How to Use Economics

Ha-Joon Chang, Economics: The User's Guide, Pelican Books (2014).

The Cambridge economist Ha-Joon Chang has contributed to a new series of Pelican Introductions a user’s guide to economics, with the novel objective of creating a class of “active economic citizens.” (PP. 457, 460.) His objective opposes the prevailing attitude that economics is a science that must be left to the experts. Throughout his book he seeks to debunk the presumed scientific status of economics. This then provides the platform for his mission statement: “If there is no one right answer in economics, then we cannot leave it to the experts alone. This means that every responsible citizen needs to learn some economics.” (P. 5.) Without wishing to challenge Chang’s grand ambition for the general citizenry, my concern here is to consider the book from the perspective of a subset of users of economics, lawyers and legal theorists. Incidentally, I shall also refer to a more specialist subset, economists themselves.

The book takes the form of a narrative encyclopaedia, readable but densely informative. One of Chang’s motivating concerns is that economic discussion should be grounded in hard facts, and these are plentifully provided—frequently upsetting cherished orthodoxies that have assumed an almost intuitive appeal. Notably, the facts are brought to bear against the belief that modern economic prosperity has depended upon free trade. Chang convincingly demonstrates that nothing could be further from the truth. (PP. 49, 60-61, 64-65, 71, 82, 94, 400, 402, 408-10, 430-31.) Yet the facts, for Chang, do not lead to an empirical standing for the discipline of economics. It is ineluctably swayed by political and moral considerations. (PP. 112, 164, 176, 438, 451-52.) The market itself is constrained or permitted in accordance with these factors. (PP. 312, 387, 393-96, 437, 452.)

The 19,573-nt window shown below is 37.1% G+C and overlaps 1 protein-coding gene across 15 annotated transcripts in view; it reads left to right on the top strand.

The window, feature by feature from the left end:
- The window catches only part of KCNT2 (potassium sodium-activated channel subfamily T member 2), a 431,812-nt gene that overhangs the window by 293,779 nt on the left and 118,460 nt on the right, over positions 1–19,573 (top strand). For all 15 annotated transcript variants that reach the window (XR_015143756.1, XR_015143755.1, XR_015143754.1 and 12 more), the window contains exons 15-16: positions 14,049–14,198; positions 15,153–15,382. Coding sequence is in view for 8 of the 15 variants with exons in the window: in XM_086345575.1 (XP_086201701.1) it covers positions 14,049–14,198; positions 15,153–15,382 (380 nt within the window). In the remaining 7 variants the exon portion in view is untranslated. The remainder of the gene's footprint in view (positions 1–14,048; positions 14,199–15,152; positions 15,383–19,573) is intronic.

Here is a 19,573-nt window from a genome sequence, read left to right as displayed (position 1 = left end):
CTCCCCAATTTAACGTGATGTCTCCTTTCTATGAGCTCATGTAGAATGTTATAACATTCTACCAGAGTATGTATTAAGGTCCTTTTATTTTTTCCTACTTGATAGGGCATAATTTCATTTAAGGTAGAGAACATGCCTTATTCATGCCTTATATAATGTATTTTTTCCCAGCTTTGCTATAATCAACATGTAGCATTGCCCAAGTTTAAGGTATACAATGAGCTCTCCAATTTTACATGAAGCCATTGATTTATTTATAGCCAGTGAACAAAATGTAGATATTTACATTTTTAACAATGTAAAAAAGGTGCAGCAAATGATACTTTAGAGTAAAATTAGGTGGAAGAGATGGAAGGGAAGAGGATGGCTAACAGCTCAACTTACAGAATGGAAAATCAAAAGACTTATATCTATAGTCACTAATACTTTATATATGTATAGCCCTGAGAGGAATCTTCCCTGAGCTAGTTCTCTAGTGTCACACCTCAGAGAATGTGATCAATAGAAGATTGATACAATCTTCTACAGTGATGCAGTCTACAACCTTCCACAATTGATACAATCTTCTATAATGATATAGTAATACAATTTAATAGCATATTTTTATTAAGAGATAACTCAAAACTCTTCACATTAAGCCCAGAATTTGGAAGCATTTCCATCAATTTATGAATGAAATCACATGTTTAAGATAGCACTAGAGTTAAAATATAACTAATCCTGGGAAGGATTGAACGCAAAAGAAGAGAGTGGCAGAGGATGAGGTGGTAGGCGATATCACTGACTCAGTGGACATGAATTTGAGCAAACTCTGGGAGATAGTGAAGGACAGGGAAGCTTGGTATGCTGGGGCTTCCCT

Although the political affiliations of particular economic approaches are often identified by Chang, he does not adopt the position that economics is merely political, that economic analysis is an alternative way of writing a political manifesto. His book provides full access to the technicalities of economics, the subject matter it assesses, and the expertise it provides. If Chang is insistent on debunking the scientific status of economics, he is equally convinced of the exceptional value and importance of economics, favouring a pluralist approach to ensure that different techniques are available to address a variety of economic problems that are faced by individual countries and the world collectively.

Chang’s pluralism is illustrated most clearly by his survey of the nine schools of economics (Austrian, Behaviouralist, Classical, Developmentalist, Institutionalist, Keynesian, Marxist, Neoclassical, Schumpeterian), which culminates in a table setting out their assumptions and favoured policies. (PP. 166-69.) He advocates intellectual diversity and a cross-fertilization of ideas in employing this wealth of resources. (PP. 161-64, 453.)